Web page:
Common Name: Couch’s Spadefoot Toad
Scientific Name: Scaphiopus couchii
Family: Scaphiopodidae – Spadefoot Toad family
Location: Mexico and the United States of America.
US Location: Arizona, California, Colorado, New Mexico, Oklahoma, and Texas
Size: 3 inches (8 cms)
Like all Spadefoot Toads, the Couch’s Spadefoot Toad has a keratonized sheath on it’s back feet. They use this “spade” to help them dig. The Coach’s Spadefoot Toad has a more sickle-shaped spade which can help distinguish it from other Spadefoot toads. The toad is named after Darius N. Couch, who collected the first specimen observed by white people. It is not a couch potato.
For most of the year, the Couch’s Spadefoot Toad is found burrowed down underneath the ground during the day, only coming up at night to hunt. This is called a fossorial lifestyle. The breeding season for the toad starts when the spring and summer rains come, between April and August. These rains fill up temporary pools that are used to breed in. First, The males arrive at the pools and start to call. Once a female shows up, the male grasps her from behind in the amplexus position. Then, she lays her eggs and the male fertilizes them. The female can lay over 3000 eggs in a clutch. Once the eggs are laid, neither parent provides any care for them and they go on their way.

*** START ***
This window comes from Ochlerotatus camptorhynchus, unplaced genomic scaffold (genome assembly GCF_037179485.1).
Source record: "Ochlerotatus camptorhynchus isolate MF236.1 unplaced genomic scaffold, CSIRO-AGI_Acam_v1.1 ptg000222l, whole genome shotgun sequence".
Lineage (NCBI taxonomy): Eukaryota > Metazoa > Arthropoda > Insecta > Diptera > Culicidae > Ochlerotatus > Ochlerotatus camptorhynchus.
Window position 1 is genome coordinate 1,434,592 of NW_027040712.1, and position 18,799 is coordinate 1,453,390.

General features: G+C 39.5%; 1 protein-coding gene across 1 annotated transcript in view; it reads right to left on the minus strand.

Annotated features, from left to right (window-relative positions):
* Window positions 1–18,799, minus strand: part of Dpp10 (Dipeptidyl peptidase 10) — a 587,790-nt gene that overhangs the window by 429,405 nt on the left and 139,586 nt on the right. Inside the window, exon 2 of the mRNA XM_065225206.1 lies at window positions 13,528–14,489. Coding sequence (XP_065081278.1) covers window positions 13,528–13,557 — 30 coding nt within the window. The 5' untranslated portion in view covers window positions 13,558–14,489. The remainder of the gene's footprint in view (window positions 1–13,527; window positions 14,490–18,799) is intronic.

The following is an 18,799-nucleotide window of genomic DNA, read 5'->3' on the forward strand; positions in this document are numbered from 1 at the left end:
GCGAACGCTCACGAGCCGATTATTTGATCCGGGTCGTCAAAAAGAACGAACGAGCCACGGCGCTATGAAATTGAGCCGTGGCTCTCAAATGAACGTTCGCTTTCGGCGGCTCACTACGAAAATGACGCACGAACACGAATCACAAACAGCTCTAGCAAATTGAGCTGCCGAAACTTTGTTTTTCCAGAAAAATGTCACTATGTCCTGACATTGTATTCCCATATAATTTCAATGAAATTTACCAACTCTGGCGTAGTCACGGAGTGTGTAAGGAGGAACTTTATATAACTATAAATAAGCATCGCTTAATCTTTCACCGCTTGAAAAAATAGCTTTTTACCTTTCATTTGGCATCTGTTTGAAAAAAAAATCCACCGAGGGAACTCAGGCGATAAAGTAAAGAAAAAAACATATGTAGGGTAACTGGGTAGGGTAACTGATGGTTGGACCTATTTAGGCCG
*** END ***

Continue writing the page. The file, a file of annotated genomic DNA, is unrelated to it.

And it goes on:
The new babies are on a time crunch. They must complete their metamorphosis before their pond dries up or they will die. The eggs hatch in less than a day. Then, the tadpoles take as little as a week to complete their metamorphosis. Even at these speeds, a lot of the young don’t make it.
The International Union for the Conservation of Nature (IUCN) Red List classifies the toad as Least Concern for Extinction. They have a fairly large range and are found in good numbers throughout it. Currently, there are no major threats to the species.